Geometry mentions that somewhat intriguing concept, an asymptote: a line continually approaching another — a horizontal — line, but never quite meeting it. Can it be that this country is now very much in an asymptotic state? It seems at every moment inexorably moving towards a total breakdown, but the grim event does not actually take place; instead, a reign of near-chaos keeps asserting itself in every sphere.
The ambience of approaching doomsday is made up of several mini breakdowns in different arenas. Consider first the confrontation between the government and the office of the comptroller and auditor general: a series of reports submitted by the CAG has not been to the government’s liking and even caused it acute embarrassment. The CAG, according to the complaint that has been voiced, is straying beyond its constitutional ambit and walking into the government’s preserve of policy formulation. Is it? Article 149 of the Constitution reads as follows: “The Comptroller and Auditor General shall perform such duties and exercise such powers in relation to the accounts of the Union and of the States and of any other authority or body as may be prescribed by or under any law made by Parliament.” The office of the CAG claims it has reached some conclusions and made certain observations concerning the manner in which the authorities have gone about awarding spectrum allocations or coal blocks. If, in the CAG’s assessment, the government has deviated from acting in accordance with the rule of law, protestations by the government cannot be the end of the matter. Should these protestations fail to persuade the CAG into revising its earlier judgments, the issues can only be sorted out by the Supreme Court; neither parliamentary debates nor press conferences can clinch the matter. Till the nation’s highest judicial authority has spoken, there can therefore be no surcease of the impasse arising out of the disputations between the government and the CAG.
A few of the revelations caused by this or that CAG report have meanwhile led to a major fall-out. One important, hitherto considered axiomatic, attribute of a parliamentary system of governance has been given the go-by. The dictum of collective responsibility is no longer applicable in India, the prime minister himself has put forward the point of view that, in a regime featured by a number of coalition partners, the head of government may not have any control over official acts and activities of a cabinet colleague belonging to a coalition partner; he has accordingly sought to excuse himself from the culpability of the 2G spectrum allocations.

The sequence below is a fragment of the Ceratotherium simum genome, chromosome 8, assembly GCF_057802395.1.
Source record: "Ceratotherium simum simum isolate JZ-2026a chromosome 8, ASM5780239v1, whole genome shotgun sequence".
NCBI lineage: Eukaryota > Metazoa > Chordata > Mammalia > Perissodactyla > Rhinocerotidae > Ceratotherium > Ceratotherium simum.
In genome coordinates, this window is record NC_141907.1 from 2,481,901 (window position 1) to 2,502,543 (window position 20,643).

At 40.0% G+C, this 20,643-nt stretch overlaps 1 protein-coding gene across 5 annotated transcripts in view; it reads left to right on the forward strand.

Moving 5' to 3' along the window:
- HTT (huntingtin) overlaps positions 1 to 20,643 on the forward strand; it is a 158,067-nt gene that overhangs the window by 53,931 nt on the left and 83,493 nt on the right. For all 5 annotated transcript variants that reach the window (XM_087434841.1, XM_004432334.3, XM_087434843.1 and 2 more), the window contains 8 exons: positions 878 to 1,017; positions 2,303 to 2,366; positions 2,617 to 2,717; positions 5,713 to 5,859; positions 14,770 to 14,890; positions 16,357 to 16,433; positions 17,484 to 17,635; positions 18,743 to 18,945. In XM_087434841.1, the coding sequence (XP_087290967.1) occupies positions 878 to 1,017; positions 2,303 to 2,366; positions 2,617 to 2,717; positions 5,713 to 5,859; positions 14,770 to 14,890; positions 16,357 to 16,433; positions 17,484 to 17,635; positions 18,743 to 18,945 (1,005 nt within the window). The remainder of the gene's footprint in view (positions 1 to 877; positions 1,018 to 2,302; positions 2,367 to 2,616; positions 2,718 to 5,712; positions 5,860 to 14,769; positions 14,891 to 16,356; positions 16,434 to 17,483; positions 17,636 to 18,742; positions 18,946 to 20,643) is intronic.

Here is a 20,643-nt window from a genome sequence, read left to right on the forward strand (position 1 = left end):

The prime minister, though, is in no position to make the same plea in order to walk away from owning responsibility for any fiscal impropriety in the award of the coal blocks, since he himself was in overall charge of the coal department at the time most of the allocations took place. The main Opposition party is demanding the prime minister’s resignation and is confident it will succeed in igniting the emotions of the country’s masses on the issue. It plans to disrupt the functioning of Parliament, which in turn would ensure a fresh poll for the Lok Sabha in which it hopes to sweep the board. Such calculations, are inducing the party to drag the impasse into all parliamentary activities. For a number of other political parties, however, an immediate poll is quite a dreadful prospect. The Congress on its part is of course fully aware of the deepening discontent across the nation over mounting prices, pervasive worklessness and rampant corruption at high places; it would hate to face the electorate even a day earlier than when it must in 2014 to satisfy the legal stipulation.